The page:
Pay Equity and Living Wage

Authored by SullivanCotter’s Michael O’Malley – Principal, Nanci Hibschman – Managing Principal and Not-for-Profit Practice Leader, and Amanda Wethington – Principal

There is a parable regarding a vineyard in which a landowner hires men throughout the day to work the land in exchange for a fair wage. Each person hired expects the same wage promised at the end of the day. That wage was paid to those who worked for different lengths of time. Naturally, those who worked longer hours complain but the landowner replies that he paid precisely what was promised.

This story illustrates two forms of pay equity.

One based on comparisons between the work inputs and outputs of other people and one based on expectations. In this instance, we will call the first form of equity “comparative” and the second “noncomparative.” In the case on “noncomparative” equity, if you are paid an amount that you think is right, what others get paid matters a little less. Conversely, if you are paid less than what you are expecting, then what others receive for like contributions pours salt on an existing wound.

Quite a bit of thought goes into what people think is an appropriate wage and how they form their expectations. For one, the perceived procedural integrity by which wages are set makes a difference as people are more inclined to accept their wage as fair if they agree with the process that was undertaken to set the wage in the first place. Secondly, like the landowner, wage offers and acceptances shape people’s expectations. Although workers receive what the employer promised, other factors can soon erode the perceived fairness of the deal once the work begins. The employer may have misrepresented, or the employee misunderstood, the exact nature of the work.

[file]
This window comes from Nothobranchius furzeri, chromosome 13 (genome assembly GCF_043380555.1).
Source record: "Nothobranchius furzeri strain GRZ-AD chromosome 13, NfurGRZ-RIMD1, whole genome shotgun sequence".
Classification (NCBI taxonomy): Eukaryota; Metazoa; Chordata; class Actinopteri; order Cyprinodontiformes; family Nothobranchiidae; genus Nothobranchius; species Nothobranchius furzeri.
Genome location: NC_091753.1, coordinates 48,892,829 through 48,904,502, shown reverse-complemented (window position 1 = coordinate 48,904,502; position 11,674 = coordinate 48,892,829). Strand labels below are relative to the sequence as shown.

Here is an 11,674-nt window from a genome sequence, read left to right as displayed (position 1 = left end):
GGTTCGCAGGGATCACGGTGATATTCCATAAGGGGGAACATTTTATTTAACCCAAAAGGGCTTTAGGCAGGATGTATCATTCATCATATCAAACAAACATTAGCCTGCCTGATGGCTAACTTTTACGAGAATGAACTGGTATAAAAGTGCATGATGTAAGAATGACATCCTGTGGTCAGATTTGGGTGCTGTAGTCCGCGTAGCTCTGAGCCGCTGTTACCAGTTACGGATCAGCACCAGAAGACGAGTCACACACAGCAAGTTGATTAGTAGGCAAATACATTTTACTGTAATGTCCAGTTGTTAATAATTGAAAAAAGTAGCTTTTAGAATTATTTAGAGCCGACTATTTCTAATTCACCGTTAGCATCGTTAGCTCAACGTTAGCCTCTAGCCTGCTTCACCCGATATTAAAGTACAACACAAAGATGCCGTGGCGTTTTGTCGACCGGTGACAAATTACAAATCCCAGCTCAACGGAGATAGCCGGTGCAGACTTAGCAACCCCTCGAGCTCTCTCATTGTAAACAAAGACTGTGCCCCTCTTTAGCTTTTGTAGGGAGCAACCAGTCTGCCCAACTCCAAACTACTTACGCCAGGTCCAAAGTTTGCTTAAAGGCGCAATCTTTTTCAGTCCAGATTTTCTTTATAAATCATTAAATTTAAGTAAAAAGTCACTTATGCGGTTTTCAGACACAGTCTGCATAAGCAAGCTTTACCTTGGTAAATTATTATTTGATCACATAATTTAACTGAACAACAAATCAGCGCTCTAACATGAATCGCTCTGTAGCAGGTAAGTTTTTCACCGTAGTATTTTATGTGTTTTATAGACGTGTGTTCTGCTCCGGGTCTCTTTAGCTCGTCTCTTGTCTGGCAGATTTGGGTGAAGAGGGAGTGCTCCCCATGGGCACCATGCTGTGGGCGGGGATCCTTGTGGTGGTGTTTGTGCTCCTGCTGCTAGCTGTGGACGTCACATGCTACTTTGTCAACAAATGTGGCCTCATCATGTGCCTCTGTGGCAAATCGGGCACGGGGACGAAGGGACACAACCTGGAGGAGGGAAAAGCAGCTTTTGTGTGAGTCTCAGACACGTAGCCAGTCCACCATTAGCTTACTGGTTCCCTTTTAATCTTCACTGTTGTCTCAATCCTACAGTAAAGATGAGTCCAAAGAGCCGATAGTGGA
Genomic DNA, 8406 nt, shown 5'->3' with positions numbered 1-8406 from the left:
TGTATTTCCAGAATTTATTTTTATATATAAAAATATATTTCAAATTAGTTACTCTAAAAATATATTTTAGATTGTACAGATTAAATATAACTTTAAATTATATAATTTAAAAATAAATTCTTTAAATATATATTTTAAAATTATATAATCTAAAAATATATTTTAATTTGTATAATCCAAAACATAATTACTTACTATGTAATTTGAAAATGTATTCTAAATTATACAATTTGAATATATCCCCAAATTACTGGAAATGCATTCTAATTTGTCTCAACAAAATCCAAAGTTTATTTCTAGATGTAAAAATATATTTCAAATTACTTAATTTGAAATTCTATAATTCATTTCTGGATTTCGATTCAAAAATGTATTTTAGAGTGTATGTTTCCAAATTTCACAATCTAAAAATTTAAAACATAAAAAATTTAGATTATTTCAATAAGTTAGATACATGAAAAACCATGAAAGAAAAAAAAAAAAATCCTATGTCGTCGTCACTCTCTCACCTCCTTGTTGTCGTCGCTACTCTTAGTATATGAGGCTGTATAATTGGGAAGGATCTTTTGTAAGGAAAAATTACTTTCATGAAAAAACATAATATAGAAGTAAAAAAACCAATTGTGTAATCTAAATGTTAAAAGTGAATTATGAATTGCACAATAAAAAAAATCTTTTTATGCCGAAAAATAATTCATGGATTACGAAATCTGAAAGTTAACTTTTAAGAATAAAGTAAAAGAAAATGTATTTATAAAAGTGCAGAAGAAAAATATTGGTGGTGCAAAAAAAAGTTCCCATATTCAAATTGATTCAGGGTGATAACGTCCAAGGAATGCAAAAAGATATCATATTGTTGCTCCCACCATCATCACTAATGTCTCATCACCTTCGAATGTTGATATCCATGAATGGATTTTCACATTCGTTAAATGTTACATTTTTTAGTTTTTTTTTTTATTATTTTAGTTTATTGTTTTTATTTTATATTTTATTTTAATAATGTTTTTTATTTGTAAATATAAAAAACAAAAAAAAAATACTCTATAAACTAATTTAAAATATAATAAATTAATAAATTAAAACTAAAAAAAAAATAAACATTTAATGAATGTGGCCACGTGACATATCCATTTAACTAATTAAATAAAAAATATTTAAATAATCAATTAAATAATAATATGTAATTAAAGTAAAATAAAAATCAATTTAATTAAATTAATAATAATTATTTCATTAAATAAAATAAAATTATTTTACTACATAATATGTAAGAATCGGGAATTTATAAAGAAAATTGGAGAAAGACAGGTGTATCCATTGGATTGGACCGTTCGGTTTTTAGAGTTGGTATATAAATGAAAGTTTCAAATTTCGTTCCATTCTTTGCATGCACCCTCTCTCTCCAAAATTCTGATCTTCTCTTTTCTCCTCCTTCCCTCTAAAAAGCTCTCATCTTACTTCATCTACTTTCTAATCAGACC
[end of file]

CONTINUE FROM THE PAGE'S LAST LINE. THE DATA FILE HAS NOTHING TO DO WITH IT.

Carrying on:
Additionally, employees may realize that the wage they agreed to work for is insufficient for their modest needs. In a way, the wage is seen as coercive. People need the money and accept work that fails to cover their current and future needs. The result of feeling stuck with an insufficient wage cannot easily be dismissed when an employee’s basic needs are left unmet.

The response and reaction to an insufficient wage can be both pragmatic and emotional. On the pragmatic front, people realize they cannot afford to keep the job and simply leave. A more emotional response is grounded in the belief that the wage is fundamentally unfair – which fuels ways that people try to reconcile this unfairness. Perceived injustices are exacerbated over time if others who do not appear to do or contribute more are receiving higher wages. Again, turnover is the most immediate and expeditious response – but there are other more extreme reactions such as corporate sabotage, employee theft, or unwanted viral video backlash.

So, what does a living wage do?

Establishing a living wage is an essential component of supporting employee wellbeing, enhancing internal equity, and elevating the operational efficiencies of organizations. For employers, it reduces turnover and heightens morale, organizational commitment, and productivity. It further reduces people’s penchant to compare themselves with others and lessens any perceived injustices. For the employee, it provides a more satisfying and healthier lifestyle by mitigating certain worries and uncertainties through a better standard of living. It allows people to be more fully present at work and home.

Legal minimum wages were initially designed to provide a wage floor that protected workers and assured a measurable quality of living. However, these wages have simply not kept pace with inflation or the changing nature of the workforce and fall short of meeting the current needs of employees. Providing a living wage fosters a multitude of organizational and personal benefits but its greatest virtue and soundest justification may be that it is simply the right thing to do.


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